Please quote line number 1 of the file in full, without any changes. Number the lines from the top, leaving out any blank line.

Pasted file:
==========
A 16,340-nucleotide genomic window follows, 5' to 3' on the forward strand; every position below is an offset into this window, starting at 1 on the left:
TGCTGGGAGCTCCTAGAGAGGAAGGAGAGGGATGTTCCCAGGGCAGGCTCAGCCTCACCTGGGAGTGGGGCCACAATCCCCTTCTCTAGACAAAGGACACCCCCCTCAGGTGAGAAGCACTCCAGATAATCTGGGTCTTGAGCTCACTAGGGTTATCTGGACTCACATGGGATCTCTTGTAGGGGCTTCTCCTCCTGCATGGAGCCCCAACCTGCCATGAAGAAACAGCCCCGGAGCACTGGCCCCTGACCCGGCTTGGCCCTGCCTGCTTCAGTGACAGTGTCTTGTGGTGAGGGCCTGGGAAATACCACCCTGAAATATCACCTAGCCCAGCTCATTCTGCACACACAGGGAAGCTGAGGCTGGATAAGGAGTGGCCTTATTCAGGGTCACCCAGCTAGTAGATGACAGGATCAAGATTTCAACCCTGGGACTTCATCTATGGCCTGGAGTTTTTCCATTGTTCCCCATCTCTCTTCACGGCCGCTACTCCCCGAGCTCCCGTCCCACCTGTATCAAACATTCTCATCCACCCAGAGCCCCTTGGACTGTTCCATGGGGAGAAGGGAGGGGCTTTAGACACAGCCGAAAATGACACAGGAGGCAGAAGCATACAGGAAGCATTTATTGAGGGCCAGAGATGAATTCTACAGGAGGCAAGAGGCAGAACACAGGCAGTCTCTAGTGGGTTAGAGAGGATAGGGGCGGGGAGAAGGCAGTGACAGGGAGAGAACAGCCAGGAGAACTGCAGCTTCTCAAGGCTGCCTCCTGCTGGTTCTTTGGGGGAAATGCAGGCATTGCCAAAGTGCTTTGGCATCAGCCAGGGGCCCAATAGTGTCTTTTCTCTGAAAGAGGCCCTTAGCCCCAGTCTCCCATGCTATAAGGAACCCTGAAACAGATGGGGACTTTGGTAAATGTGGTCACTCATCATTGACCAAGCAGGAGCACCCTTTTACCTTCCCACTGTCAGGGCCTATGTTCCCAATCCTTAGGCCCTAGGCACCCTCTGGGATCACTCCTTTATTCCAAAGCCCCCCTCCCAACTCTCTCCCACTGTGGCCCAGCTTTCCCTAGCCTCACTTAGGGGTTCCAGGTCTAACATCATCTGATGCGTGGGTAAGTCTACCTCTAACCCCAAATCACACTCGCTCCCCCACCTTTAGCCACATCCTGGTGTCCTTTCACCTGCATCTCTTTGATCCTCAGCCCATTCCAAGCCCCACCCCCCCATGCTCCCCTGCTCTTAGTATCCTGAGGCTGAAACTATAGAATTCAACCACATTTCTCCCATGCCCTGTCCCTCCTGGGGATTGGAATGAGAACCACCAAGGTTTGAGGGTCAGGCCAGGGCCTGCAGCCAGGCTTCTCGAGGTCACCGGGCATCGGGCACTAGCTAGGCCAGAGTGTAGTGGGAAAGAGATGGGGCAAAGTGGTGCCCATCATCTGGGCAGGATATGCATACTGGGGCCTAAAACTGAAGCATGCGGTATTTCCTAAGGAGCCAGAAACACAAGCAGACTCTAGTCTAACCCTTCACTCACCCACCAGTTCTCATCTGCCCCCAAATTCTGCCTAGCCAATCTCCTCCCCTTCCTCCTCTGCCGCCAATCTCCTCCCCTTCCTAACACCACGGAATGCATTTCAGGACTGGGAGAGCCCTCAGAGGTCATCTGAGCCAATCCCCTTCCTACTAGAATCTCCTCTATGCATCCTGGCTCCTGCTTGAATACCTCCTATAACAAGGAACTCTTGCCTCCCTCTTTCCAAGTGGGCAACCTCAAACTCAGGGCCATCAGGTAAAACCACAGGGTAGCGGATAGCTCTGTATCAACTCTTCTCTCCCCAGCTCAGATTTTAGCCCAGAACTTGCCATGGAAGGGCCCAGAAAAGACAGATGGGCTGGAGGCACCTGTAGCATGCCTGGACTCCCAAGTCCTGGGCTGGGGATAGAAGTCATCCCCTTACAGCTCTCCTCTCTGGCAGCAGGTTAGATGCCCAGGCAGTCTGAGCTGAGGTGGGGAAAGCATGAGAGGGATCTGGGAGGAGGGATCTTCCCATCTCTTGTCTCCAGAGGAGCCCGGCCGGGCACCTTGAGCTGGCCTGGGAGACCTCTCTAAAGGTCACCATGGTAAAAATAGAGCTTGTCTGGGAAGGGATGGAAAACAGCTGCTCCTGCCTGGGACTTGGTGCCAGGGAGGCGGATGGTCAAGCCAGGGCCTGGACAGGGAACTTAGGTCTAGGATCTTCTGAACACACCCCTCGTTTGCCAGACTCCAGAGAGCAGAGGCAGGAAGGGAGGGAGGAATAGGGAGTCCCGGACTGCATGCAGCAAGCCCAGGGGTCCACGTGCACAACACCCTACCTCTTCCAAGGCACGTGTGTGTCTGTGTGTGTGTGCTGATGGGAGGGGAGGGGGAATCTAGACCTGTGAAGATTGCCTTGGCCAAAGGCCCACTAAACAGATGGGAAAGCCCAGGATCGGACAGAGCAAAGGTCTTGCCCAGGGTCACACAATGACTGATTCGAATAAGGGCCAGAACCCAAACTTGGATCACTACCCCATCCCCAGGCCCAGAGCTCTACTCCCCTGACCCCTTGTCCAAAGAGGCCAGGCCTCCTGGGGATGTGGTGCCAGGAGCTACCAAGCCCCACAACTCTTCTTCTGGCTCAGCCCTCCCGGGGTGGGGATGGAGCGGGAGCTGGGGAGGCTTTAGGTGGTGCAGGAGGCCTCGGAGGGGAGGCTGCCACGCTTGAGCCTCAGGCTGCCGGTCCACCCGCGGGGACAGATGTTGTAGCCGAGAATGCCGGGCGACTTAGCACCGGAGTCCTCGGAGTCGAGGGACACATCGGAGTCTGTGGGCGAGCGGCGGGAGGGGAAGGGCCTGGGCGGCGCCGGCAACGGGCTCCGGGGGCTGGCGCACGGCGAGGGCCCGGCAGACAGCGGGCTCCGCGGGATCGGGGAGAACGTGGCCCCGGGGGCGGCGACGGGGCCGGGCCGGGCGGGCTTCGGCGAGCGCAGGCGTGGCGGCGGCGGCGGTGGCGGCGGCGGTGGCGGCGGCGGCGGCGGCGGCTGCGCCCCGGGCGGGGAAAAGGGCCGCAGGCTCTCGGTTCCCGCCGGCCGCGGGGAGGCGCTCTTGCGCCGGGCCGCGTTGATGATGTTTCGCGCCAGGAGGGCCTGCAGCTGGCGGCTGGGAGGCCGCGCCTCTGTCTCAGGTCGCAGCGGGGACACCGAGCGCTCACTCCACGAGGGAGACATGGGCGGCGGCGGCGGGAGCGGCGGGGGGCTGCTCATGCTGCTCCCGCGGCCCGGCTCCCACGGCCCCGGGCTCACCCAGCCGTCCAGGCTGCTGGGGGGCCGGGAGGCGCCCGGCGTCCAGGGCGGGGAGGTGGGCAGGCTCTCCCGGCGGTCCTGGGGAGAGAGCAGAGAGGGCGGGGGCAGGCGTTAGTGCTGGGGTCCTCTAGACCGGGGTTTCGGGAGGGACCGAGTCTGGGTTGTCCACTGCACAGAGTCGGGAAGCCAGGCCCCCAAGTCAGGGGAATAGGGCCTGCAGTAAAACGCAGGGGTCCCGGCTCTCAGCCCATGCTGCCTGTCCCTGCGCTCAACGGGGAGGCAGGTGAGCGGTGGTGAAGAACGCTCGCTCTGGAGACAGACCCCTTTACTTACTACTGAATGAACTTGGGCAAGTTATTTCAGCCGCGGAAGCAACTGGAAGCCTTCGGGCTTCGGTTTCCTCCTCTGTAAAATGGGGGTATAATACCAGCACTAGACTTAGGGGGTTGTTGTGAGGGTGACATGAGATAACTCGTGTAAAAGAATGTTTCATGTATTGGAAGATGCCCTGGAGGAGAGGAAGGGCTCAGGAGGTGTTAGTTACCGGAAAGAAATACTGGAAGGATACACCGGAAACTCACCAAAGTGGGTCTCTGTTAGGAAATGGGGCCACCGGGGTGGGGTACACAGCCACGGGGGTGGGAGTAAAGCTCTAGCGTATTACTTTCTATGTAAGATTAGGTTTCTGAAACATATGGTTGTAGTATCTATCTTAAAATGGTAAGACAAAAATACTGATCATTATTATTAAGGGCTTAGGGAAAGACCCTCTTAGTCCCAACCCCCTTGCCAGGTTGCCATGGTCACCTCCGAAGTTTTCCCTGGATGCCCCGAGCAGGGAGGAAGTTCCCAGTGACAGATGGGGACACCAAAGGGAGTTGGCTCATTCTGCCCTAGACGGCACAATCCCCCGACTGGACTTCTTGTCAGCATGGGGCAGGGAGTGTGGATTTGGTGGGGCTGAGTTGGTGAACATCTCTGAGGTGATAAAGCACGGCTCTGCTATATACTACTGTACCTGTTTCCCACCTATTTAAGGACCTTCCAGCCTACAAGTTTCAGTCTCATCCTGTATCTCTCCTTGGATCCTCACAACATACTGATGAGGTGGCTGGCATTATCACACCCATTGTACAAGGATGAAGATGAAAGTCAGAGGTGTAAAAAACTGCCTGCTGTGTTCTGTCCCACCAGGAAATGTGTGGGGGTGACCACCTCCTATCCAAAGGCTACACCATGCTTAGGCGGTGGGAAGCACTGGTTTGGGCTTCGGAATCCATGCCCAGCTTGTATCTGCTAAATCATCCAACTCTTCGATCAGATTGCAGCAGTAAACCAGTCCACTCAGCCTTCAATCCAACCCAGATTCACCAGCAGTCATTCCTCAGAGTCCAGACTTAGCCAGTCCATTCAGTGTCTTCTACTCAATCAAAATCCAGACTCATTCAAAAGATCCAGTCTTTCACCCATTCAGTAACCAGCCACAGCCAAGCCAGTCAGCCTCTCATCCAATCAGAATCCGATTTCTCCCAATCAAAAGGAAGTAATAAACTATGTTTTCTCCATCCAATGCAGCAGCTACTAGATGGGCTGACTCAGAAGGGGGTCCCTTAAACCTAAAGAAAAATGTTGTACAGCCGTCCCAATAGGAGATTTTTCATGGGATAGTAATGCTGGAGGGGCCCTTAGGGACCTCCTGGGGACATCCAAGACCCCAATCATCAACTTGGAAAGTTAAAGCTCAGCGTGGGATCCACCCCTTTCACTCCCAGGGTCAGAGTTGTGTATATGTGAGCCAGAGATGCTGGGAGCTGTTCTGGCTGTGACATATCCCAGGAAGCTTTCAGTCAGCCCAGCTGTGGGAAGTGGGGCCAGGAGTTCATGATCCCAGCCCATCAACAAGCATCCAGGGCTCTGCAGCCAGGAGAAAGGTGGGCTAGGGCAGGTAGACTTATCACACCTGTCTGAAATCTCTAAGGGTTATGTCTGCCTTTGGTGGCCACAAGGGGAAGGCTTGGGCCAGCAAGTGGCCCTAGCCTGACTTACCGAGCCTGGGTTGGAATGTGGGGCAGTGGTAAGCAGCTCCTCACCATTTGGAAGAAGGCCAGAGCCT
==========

A 16,340-nucleotide genomic window follows, 5' to 3' on the forward strand; every position below is an offset into this window, starting at 1 on the left: